Uuganaa is a Mongol living in Britain, far from the world she grew up in: as a nomadic herder she lived in a yurt, eating marmot meat, distilling vodka from goat's yoghurt and learning about Comrade Lenin. When her new-born son Billy is diagnosed with Down’s Syndrome, she finds herself facing bigotry and taboo as well as heartbreak. In this powerful memoir, Uuganaa skilfully interweaves the extraordinary story of her own childhood in Mongolia with the sadly short life of Billy, who becomes a symbol of union and disunion, cultures and complexity, stigma and superstition – and inspires Uuganaa to challenge prejudice. Mongol is the touching story of one woman's transformation from outsider to fearless champion of love, respect and tolerance. It's a moving tribute by a remarkable woman to her beloved baby son, testifying to his lasting impact on a sometimes imperfect world.



A few years ago I was directed through Twitter to a blog I hadn't seen before. The writer of the blog was Uuganaa and the blog was full of letters written to her baby boy who had sadly passed away. Uuganaa had found writing letters to him a way of staying in touch, of telling him about his family, his brother and sisters and of how very much he was still loved by them all. Of course you can't leave the blog without tears but I was also drawn back week after week to read them.
I left comments on the blog and Uuganna replied and we eventually found that she lived not very far from me, I live in Glasgow and she lives "doon the waater" (at the seaside) so eventually we met up and that's when I found out about her desire to write a book about her life in Mongolia and her baby Billy.
She told me that she had discovered that every book written has a copy stored in the British library and this was to be her way of ensuring Billy's memory would live on. She sent me the first few chapters of her book and I just knew it would be a book that people would want to read.

Uuganaa's story has been picked up by the media
You might think this is a very sad book and yes, there are parts which are very sad as we share Uuganaa and her families journey but we also learn all about life in Mongolia and what it was like for Uuganaa to travel across the world, learn a new language and start a new life first in London and then in Glasgow. I enjoyed learning of what life is like growing up in Mongolia,living and sleeping in a one room yurt.  I laughed when hearing of her meeting her husband who was then her boyfriend outside Boots in town. Uuganna was left standing outside a shoe shop that sold boots as she had no idea that,"Boots" was the shop she had to meet him at.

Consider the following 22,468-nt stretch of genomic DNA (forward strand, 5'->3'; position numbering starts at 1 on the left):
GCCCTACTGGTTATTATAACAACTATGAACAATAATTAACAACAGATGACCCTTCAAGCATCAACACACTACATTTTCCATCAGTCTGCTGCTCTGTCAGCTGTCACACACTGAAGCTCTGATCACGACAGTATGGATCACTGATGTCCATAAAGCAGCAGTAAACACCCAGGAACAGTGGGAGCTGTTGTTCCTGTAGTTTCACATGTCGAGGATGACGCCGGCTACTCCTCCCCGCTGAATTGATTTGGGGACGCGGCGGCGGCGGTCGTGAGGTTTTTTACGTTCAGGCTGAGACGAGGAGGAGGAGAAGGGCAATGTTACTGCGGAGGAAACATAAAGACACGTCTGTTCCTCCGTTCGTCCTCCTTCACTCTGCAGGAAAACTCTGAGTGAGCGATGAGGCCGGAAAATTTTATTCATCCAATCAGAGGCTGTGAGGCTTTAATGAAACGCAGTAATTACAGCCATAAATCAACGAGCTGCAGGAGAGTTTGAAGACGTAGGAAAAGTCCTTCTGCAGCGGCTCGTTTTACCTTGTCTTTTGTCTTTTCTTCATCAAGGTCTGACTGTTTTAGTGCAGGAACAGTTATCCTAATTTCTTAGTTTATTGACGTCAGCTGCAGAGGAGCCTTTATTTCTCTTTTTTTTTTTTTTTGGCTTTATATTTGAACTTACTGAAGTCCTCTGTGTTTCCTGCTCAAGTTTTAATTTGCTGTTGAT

Uuganaa rode horses to herd sheep,distilled vodka from goat's milk, gathered cow dung for fuel and lived in a yurt. I shivered reading about the 360 km trip she had to make in a truck at night in temperatures of -30.
She was tavelling home from her school for the holidays wearing five layers of clothing,a pair of tights,three pairs of woollen leggings,jeans,a few pairs of socks and a sheepskin deel. Winters in Scotland must seem very mild compared to that.

When Uuganaa's third child is born she has no idea that anything is wrong,she is then told he may have Downs Syndrome, the doctor changes his mind and says they were confused because of his ethnic background and Billy does not have Downs. The family are so relieved but the doctors change their mind again and confirm that Billy has Downs Syndrome. I can't begin to imagine how that feels but Uuganaa explains in her book how her family coped.
As well as having her book published Uuganaa wants to stop the misuse of  the word Mongol. Children who have Downs are not Mongols, people who come from Mongolia are Mongols and are very proud of it. I don't know where it started but comic Ricky Gervais is one who has promoted it's use and followed by schoolchildren. It's use has to be stamped out and children educated about what a Mongol actually is. Uuganaa is working alongside the Downs Syndrome Association both in the UK and Mongolia to get the message across.